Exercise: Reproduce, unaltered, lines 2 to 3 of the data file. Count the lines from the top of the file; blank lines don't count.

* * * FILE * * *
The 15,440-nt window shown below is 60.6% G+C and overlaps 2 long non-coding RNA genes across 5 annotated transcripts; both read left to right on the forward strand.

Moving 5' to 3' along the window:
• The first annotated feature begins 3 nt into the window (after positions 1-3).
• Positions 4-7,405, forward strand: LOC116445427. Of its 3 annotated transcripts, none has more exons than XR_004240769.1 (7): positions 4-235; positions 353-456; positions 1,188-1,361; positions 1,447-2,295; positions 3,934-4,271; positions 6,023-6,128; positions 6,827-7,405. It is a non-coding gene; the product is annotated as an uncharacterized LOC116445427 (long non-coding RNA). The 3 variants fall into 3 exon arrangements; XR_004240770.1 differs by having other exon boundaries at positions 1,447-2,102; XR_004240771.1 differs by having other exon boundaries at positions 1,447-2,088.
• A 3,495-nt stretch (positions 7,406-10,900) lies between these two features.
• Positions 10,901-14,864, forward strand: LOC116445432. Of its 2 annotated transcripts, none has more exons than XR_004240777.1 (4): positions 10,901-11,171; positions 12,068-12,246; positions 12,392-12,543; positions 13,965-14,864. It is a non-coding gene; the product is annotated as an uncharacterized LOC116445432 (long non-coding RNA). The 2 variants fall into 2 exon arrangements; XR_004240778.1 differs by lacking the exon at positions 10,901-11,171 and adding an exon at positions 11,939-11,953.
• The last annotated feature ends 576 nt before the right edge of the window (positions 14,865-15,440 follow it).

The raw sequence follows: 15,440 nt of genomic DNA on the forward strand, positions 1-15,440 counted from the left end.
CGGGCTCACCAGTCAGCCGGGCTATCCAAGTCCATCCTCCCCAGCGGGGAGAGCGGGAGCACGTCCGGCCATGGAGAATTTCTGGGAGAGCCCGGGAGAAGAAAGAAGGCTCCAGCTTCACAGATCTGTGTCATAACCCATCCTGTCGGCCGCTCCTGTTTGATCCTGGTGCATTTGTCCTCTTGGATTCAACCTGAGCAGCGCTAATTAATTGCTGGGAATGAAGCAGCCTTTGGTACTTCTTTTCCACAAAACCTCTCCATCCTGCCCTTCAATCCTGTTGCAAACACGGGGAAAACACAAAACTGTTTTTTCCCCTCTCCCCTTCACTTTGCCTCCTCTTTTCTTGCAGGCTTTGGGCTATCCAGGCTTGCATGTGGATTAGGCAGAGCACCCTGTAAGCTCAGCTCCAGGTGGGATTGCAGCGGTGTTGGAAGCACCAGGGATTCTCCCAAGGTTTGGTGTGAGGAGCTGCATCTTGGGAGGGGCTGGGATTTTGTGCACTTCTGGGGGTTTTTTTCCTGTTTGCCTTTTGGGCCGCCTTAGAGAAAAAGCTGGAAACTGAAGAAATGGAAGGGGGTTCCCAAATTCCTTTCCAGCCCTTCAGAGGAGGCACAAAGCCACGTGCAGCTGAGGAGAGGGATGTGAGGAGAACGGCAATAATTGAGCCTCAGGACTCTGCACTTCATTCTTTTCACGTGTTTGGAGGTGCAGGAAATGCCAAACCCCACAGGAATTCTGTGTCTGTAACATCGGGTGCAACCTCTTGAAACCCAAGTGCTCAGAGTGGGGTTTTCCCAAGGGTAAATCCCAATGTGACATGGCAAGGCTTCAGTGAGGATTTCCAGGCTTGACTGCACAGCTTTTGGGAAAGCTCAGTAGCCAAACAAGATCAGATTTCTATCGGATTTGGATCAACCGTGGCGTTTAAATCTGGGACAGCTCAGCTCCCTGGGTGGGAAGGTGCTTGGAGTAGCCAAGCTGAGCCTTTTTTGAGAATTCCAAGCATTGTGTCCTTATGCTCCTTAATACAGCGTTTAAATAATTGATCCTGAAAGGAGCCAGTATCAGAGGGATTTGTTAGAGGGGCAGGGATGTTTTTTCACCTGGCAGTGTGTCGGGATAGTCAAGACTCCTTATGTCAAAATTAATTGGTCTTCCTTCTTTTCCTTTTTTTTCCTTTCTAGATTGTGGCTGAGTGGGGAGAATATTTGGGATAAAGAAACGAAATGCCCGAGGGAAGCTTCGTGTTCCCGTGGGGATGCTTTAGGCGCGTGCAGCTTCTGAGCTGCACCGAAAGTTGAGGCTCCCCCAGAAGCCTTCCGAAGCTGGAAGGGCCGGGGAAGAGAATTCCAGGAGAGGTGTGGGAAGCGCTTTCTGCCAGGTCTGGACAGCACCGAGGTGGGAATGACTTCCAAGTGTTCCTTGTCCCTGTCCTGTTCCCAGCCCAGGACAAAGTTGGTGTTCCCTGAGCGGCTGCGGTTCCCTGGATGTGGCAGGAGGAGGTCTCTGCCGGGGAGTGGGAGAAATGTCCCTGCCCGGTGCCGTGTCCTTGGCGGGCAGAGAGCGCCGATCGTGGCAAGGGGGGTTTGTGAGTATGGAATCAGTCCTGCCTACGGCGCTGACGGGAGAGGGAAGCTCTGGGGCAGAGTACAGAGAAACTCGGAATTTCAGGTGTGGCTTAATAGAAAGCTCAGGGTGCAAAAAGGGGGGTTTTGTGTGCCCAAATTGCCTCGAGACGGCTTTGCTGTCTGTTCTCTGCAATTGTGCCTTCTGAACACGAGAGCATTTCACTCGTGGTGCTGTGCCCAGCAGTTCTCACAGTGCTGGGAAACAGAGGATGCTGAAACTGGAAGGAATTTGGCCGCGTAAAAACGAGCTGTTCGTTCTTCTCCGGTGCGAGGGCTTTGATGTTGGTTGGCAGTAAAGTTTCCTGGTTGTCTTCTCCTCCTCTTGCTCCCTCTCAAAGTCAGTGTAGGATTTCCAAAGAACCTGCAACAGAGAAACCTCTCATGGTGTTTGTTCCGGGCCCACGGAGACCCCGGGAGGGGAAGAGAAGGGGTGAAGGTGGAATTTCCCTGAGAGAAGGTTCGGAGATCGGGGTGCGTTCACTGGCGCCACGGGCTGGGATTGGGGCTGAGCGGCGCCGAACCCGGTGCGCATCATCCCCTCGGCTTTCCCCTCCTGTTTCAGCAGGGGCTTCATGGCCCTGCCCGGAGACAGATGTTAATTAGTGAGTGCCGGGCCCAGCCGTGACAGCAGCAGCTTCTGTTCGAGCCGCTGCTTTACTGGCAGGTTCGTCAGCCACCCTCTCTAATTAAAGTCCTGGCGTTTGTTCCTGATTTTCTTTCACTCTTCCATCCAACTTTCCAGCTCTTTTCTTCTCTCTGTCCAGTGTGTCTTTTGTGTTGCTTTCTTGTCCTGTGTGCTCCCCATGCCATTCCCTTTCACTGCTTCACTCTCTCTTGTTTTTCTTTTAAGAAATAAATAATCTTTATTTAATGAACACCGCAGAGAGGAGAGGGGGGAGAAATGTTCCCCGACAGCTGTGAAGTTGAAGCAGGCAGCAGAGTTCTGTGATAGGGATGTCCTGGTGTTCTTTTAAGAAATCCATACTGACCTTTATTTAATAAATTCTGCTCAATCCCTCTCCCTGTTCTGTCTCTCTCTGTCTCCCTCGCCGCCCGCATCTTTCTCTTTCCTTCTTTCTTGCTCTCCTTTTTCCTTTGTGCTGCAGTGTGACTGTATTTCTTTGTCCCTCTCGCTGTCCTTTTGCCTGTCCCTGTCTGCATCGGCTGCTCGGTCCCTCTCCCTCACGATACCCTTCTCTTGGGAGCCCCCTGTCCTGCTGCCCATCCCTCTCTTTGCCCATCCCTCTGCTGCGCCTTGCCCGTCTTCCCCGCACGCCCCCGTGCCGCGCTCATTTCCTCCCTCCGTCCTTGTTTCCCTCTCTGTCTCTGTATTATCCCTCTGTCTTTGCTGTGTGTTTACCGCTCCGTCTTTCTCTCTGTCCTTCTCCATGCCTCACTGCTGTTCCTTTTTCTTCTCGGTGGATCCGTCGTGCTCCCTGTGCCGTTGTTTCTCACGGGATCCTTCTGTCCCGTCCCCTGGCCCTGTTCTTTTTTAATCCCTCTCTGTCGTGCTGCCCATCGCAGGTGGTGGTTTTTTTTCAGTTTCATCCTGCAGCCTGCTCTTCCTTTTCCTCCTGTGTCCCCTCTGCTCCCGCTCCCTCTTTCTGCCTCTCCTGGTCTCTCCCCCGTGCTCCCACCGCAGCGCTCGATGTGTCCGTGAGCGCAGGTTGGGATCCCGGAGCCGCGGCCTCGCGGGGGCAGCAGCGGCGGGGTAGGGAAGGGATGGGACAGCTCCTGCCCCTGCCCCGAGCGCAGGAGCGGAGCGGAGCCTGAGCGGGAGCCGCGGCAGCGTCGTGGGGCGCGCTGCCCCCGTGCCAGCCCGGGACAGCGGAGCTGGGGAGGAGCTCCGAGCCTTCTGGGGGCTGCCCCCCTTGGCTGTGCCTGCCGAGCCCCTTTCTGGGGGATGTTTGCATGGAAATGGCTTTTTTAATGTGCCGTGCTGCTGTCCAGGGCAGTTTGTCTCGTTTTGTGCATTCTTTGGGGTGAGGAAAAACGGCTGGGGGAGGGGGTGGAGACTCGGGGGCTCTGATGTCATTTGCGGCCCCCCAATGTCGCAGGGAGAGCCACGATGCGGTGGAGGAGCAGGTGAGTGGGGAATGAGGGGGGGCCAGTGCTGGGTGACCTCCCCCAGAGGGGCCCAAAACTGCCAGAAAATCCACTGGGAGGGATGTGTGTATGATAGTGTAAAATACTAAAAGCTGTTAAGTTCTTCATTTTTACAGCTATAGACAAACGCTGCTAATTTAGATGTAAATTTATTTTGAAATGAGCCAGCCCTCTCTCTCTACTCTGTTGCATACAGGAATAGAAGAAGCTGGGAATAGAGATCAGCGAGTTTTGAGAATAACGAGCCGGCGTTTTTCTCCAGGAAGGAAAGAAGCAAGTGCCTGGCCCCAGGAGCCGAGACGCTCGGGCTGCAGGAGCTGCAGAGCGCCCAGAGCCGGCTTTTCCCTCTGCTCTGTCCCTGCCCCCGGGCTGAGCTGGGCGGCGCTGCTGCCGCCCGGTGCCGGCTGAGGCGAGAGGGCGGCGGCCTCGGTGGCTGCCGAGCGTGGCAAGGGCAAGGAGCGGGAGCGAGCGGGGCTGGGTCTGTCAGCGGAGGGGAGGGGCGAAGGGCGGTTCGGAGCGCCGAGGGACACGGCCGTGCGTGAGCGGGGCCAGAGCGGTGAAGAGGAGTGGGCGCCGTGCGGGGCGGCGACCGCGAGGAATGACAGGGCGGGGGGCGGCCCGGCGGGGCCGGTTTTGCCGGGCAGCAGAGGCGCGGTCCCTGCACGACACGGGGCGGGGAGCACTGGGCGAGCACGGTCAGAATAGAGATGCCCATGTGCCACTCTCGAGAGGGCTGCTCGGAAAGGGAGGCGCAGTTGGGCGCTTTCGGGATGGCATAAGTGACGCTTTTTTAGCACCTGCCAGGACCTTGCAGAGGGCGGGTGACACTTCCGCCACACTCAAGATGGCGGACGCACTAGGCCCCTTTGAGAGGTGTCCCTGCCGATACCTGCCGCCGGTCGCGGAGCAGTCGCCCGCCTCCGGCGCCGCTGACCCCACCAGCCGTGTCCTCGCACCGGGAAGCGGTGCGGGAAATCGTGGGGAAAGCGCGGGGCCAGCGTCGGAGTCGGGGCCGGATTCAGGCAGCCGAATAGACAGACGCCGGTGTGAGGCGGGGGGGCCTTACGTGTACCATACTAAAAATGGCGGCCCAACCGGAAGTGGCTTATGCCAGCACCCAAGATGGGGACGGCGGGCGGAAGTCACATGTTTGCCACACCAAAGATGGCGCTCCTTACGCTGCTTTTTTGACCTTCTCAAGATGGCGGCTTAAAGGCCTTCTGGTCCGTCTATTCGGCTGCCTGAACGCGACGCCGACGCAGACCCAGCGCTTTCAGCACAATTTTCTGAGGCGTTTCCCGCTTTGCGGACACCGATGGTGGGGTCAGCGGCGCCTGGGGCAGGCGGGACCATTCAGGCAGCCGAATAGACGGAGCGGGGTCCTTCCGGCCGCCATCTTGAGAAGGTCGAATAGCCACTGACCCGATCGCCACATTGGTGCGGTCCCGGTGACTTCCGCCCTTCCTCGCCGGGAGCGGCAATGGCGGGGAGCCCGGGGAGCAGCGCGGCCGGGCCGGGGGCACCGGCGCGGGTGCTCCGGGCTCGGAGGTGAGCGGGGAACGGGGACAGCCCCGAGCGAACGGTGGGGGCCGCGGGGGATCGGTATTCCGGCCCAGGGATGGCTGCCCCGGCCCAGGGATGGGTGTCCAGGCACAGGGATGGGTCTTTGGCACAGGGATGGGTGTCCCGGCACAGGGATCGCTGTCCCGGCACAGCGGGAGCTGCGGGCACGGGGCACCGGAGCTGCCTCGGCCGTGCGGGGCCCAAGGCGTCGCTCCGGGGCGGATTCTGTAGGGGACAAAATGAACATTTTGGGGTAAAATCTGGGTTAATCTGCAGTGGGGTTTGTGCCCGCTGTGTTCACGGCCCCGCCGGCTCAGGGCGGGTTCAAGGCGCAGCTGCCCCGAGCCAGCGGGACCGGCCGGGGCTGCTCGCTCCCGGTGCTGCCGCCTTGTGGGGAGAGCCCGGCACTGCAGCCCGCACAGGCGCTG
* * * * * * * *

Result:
Moving 5' to 3' along the window:
• The first annotated feature begins 3 nt into the window (after positions 1-3).